Egypt has signed an alliance with several American companies worth 3.5 billion Egyptian pounds ($19 billion) to develop the Tahrir Complex located in downtown Cairo.
The Tahrir Complex, also known as the Mogamma, used to be a government administrative building where people went to renew their visas, obtain their driving licence or to process documents.
The 14-storey building once housed 30,000 government employees, had 1,350 rooms and thousands of citizens passed through its doors every day.
Among the companies who have won the contract are Global Ventures Group, Oxford Capital Group and Al Otaiba Investment Company. The Tahrir Complex looks set to become a hotel, apartments, office space or food outlets.
Egypt's Minister of Planning and Economic Development, Hala Al-Saeed, said that the alliance beat major local and international entities seeking to enter the Egyptian market for the first time.
Egypt has gone to considerable efforts to attract foreign investment over the past several years.
In April the Egyptian government denied reports that the Sovereign Fund, which owns the Mogamma building, would sell the state-owned complex to foreign or Egyptian investors and that it was looking to partner up with developers and investors to finance the revamp.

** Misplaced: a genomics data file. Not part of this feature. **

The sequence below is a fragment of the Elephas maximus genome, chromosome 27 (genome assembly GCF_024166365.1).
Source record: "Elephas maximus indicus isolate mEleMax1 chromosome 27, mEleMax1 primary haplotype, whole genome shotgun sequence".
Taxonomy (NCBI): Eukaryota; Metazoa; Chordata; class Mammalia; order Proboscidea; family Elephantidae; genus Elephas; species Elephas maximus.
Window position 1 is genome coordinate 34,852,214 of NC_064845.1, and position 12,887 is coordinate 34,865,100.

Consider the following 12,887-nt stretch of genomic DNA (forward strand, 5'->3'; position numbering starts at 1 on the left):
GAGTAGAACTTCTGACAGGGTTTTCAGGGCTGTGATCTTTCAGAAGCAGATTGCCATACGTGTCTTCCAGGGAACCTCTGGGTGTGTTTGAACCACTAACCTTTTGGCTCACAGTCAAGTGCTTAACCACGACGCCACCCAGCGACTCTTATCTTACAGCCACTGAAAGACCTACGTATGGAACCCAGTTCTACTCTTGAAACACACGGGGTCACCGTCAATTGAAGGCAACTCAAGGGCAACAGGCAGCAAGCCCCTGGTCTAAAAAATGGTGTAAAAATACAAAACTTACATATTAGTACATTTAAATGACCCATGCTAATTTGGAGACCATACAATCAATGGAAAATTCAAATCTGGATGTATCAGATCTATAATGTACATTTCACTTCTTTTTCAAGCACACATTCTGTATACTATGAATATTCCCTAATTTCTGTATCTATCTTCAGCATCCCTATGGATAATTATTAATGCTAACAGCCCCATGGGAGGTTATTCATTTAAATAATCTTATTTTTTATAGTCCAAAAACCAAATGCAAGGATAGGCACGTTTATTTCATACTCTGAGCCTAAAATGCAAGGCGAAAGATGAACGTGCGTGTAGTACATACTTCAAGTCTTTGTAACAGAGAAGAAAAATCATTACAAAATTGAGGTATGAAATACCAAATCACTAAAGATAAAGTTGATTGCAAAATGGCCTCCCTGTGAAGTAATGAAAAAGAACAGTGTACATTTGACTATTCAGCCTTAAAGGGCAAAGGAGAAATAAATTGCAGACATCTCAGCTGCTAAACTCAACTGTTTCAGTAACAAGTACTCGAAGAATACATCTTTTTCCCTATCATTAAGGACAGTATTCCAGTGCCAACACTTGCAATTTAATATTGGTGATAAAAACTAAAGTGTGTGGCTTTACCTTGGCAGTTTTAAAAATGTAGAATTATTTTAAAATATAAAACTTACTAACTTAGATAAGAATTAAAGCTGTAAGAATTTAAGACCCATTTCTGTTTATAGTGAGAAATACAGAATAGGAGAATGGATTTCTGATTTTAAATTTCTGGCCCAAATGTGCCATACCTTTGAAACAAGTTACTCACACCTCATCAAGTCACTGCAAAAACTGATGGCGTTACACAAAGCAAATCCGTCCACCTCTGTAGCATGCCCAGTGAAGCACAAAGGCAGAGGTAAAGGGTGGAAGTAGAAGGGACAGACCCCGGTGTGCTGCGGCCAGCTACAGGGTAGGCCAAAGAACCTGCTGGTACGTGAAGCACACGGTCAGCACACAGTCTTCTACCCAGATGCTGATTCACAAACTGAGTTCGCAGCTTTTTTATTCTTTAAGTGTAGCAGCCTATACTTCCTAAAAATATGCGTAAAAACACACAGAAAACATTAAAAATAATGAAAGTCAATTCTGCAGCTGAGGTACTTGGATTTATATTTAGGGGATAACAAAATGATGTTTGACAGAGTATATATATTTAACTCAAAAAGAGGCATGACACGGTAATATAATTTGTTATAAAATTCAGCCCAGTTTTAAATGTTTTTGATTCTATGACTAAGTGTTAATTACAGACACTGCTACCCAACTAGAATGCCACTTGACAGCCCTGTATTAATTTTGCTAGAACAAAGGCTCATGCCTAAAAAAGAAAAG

Egypt is in the process of developing a new $45 billion capital on the edge of Cairo, which has been touted as a solution to overcrowding. It has also been heavily criticised as a vanity project being built at an extortionate cost whilst so many Egyptians live in poverty.
The New Administrative Capital is set to open in December and in the meantime, plans are underway to revamp central Cairo.
The Sovereign Fund is reported to be developing the former ruling National Democratic Party's headquarters and former interior ministry buildings in the downtown area.